While the eyes of the hockey world have been focused on the Stanley Cup final, the Sharks and Penguins weren’t the only players under a spotlight this week.
The annual NHL Scouting Combine has been going on all week in Buffalo, and it will wrap up Saturday with 114 of the world’s top draft-eligible prospects expected to gather for a day of fitness testing and other events designed to help teams make their final evaluations.
More on the 2016 NHL Combine:
While portions of the proceedings are open to the media, much of day’s events take place behind closed doors, and would typically remain a mystery to the average fan. Luckily, DGB spies were able to infiltrate this year’s combine and obtain a copy of the top secret itinerary waiting for each of the attending prospects.
We’re publishing it here for the public; read it now before the NHL’s lawyers find out and make us take it down.
9:00 a.m. – Welcome and opening remarks. Commissioner Gary Bettman welcomes the prospects to the day’s events, briefly runs through the day’s schedule, and asks if anyone has any questions.
9:01 a.m. – A clearly exasperated Bettman explains that no, he still does not have any updates on a timetable for Las Vegas expansion.
9:30 a.m. – Workshop: “So you’ve been drafted by Edmonton.”
In this interactive workshop, prospects will practice hearing their names called by the Oilers until they can ensure that they won’t make any facial expressions that the media in every other city will interpret as unhappiness and talk about until the end of time. Special guest appearance by Connor McDavid.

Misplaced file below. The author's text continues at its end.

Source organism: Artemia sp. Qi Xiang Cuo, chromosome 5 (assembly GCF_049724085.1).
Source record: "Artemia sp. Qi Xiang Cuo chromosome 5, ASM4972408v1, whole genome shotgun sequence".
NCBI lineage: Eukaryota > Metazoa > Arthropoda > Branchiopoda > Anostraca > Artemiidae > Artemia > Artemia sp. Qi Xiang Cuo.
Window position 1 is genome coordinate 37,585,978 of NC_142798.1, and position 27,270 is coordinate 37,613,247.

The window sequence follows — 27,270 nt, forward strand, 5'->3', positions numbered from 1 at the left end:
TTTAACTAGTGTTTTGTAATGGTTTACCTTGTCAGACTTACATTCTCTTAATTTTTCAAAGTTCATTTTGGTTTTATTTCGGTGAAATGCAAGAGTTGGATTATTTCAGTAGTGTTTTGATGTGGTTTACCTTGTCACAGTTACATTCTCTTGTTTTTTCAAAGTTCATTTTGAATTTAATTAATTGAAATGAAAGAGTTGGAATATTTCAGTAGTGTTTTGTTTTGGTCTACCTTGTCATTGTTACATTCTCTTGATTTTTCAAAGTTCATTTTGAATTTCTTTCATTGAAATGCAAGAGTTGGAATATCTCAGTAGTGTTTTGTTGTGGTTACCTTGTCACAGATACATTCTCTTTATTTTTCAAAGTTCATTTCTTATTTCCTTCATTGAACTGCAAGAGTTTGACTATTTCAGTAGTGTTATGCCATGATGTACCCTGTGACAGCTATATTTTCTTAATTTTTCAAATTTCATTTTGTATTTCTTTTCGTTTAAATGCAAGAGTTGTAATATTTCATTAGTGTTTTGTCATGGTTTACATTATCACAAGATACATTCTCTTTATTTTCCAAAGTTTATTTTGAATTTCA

10:00 a.m. – Combine test: Weight-Lifting.
Prospects will demonstrate their ability to lift 150 lbs of barbells with their arms and chest, with the exception of Auston Matthews, who will instead be offered the opportunity to lift 49 years of one city’s neurosis onto his back.
10:30 a.m. – Combine test: Wingate Ergometer Test.
In this infamous stationary cycling exercise, prospects will demonstrate their anaerobic fitness levels by pedaling at maximum speed and resistance for as long as possible in an exhausting test of personal endurance. Please note that any prospects who score poorly will immediately be subject to criticism and ridicule from the assembled collection of media members who just got winded lunging for the last cookie in the lunchroom.
11:00 a.m. – Combine test: Standing Long Jump and Vertical Leap.
Prospects will take turns measuring their leaping ability through a variety of events, culminating in an attempt to grab an envelope taped to the ceiling which contains an explanation of why exactly anyone should care about how high or far a hockey player can jump.
11:30 a.m. – Combine test: Grip strength.
Each prospect will squeeze a dynamometer with both hands using as much force as they can manage in order to demonstrate the strength of their grip, before assuring teams that they’ll still immediately drop their stick and then look at the referee every time an opponent lightly taps it.
Noon – Lunchtime Family Meet and Greet.